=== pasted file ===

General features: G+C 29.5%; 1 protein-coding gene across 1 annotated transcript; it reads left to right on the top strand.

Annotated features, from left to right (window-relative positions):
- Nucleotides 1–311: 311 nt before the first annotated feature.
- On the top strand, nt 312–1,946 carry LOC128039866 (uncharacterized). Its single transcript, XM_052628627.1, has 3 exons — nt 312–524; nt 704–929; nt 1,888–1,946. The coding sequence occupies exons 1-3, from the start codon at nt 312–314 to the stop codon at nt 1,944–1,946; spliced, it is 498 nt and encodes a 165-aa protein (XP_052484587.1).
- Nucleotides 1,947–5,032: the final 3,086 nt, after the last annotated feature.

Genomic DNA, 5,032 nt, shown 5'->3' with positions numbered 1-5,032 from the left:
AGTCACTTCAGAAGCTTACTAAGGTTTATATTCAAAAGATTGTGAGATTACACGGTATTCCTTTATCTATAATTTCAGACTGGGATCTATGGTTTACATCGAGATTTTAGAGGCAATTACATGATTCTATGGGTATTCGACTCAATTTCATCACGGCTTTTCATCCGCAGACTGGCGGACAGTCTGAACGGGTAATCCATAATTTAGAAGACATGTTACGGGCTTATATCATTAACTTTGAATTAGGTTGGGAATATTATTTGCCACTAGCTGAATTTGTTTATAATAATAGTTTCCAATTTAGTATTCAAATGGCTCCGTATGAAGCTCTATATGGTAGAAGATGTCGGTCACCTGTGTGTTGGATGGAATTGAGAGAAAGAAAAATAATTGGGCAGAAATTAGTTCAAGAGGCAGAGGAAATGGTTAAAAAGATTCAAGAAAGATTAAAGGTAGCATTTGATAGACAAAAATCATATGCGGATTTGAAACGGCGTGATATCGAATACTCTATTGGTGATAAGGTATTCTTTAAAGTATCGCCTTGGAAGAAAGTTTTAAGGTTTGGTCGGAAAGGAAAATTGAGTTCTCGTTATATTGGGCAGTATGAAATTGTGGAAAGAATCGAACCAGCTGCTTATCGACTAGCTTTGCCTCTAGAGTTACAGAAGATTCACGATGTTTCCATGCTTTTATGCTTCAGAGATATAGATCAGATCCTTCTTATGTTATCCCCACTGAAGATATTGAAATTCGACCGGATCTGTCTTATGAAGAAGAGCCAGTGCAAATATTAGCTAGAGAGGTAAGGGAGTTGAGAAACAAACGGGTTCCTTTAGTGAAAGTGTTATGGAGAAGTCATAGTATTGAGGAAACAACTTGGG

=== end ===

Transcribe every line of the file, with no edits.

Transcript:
General features: G+C 29.5%; 1 protein-coding gene across 1 annotated transcript; it reads left to right on the top strand.

Annotated features, from left to right (window-relative positions):
- Nucleotides 1–311: 311 nt before the first annotated feature.
- On the top strand, nt 312–1,946 carry LOC128039866 (uncharacterized). Its single transcript, XM_052628627.1, has 3 exons — nt 312–524; nt 704–929; nt 1,888–1,946. The coding sequence occupies exons 1-3, from the start codon at nt 312–314 to the stop codon at nt 1,944–1,946; spliced, it is 498 nt and encodes a 165-aa protein (XP_052484587.1).
- Nucleotides 1,947–5,032: the final 3,086 nt, after the last annotated feature.

Genomic DNA, 5,032 nt, shown 5'->3' with positions numbered 1-5,032 from the left:
AGTCACTTCAGAAGCTTACTAAGGTTTATATTCAAAAGATTGTGAGATTACACGGTATTCCTTTATCTATAATTTCAGACTGGGATCTATGGTTTACATCGAGATTTTAGAGGCAATTACATGATTCTATGGGTATTCGACTCAATTTCATCACGGCTTTTCATCCGCAGACTGGCGGACAGTCTGAACGGGTAATCCATAATTTAGAAGACATGTTACGGGCTTATATCATTAACTTTGAATTAGGTTGGGAATATTATTTGCCACTAGCTGAATTTGTTTATAATAATAGTTTCCAATTTAGTATTCAAATGGCTCCGTATGAAGCTCTATATGGTAGAAGATGTCGGTCACCTGTGTGTTGGATGGAATTGAGAGAAAGAAAAATAATTGGGCAGAAATTAGTTCAAGAGGCAGAGGAAATGGTTAAAAAGATTCAAGAAAGATTAAAGGTAGCATTTGATAGACAAAAATCATATGCGGATTTGAAACGGCGTGATATCGAATACTCTATTGGTGATAAGGTATTCTTTAAAGTATCGCCTTGGAAGAAAGTTTTAAGGTTTGGTCGGAAAGGAAAATTGAGTTCTCGTTATATTGGGCAGTATGAAATTGTGGAAAGAATCGAACCAGCTGCTTATCGACTAGCTTTGCCTCTAGAGTTACAGAAGATTCACGATGTTTCCATGCTTTTATGCTTCAGAGATATAGATCAGATCCTTCTTATGTTATCCCCACTGAAGATATTGAAATTCGACCGGATCTGTCTTATGAAGAAGAGCCAGTGCAAATATTAGCTAGAGAGGTAAGGGAGTTGAGAAACAAACGGGTTCCTTTAGTGAAAGTGTTATGGAGAAGTCATAGTATTGAGGAAACAACTTGGG